This may seem like an intrusive solution, however in April this year, we saw the Department of Justice remove webshells on Microsoft Exchange servers in bulk: “The Justice Department today announced a court-authorized operation to copy and remove malicious web shells from hundreds of vulnerable computers in the United States running on-premises versions of Microsoft Exchange Server software used to provide enterprise-level e-mail service.” Although this example is slightly different – the action not actually being taken by the vendor, and being the removal of files as opposed to a patch, which may require reboots and downtime – it is a clear example of a third party reaching into the organization to solve a larger security issue affecting the community and globe as a whole.
Vendors would not need to reach in to organizations to accomplish forced-patching. Most (all?) modern hardware and software already ships with functionality to check for available updates and patches. Vendors could modify this functionality to mark a specific patch as Critical/Force-Update after a certain period of time or on-demand as the vendor. Customers could have the option to opt-out / disable these types of forced-patches at their own risk but then perhaps they could also be considered liable.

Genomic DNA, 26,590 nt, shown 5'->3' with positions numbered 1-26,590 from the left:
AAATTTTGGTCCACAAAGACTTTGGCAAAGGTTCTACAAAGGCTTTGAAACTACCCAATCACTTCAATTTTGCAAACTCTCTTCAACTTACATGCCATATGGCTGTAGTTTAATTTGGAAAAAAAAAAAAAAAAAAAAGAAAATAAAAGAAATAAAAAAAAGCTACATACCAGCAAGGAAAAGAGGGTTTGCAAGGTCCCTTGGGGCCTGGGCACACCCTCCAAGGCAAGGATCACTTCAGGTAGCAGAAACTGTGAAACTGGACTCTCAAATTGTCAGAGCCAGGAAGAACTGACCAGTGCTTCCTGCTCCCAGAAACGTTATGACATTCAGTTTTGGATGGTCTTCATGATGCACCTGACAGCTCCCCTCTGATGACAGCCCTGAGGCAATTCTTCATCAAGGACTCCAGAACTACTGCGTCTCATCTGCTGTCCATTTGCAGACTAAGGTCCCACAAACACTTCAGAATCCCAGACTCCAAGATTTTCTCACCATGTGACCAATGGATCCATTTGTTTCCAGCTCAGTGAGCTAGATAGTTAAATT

Why not opt-in?
The same organizations that are currently struggling to stay informed, or to assign resources to manage asset inventory and patching are also likely to leave most hardware and software defaults in place. To mitigate the risk for these customers, if no other action is taken, an opt-out approach would ensure that critical patches are applied when needed.
Incident Timeline and Technical Analysis
The incident was first detected around 153 days after the initial activity, when IT personnel spotted a rogue account with domain administrator privileges.
The earliest activity Awake identified was the execution of PC Hunter from the C:\PerfLogs directory on multiple hosts in the enterprise. Due to a lack of historical VPN, firewall, and host logging data, the Awake Labs team was unable to correlate the remote connection details from the early days of the incident. Instead, the initial access date comes from forensic artifacts recovered from the endpoints.
In total, the activity from the threat actor(s) continued for 158 days before containment. Figure 1 provides a summary of each major stage of the incident, while additional technical details are described below.
Initial access was gained through exploitation of a known vulnerability in FortiOS v5.6.7 build 1653. This version of FortiOS is vulnerable to a directory traversal attack (CVE-2018-13379) which allows remote, unauthenticated access to system files existing on the FortiGate appliance. One particularly sensitive file made accessible by this vulnerability is /dev/cmdb/sslvpn_websession. Successfully authenticated user credentials were saved, in plaintext, to this file. Any unauthenticated visitor could exploit the vulnerability to retrieve this file and collect plaintext credentials.
This CVE and attack were previously illustrated at DevCore (Figure 2).
Figure 2 – DevCore Screenshot of CVE-2018-13379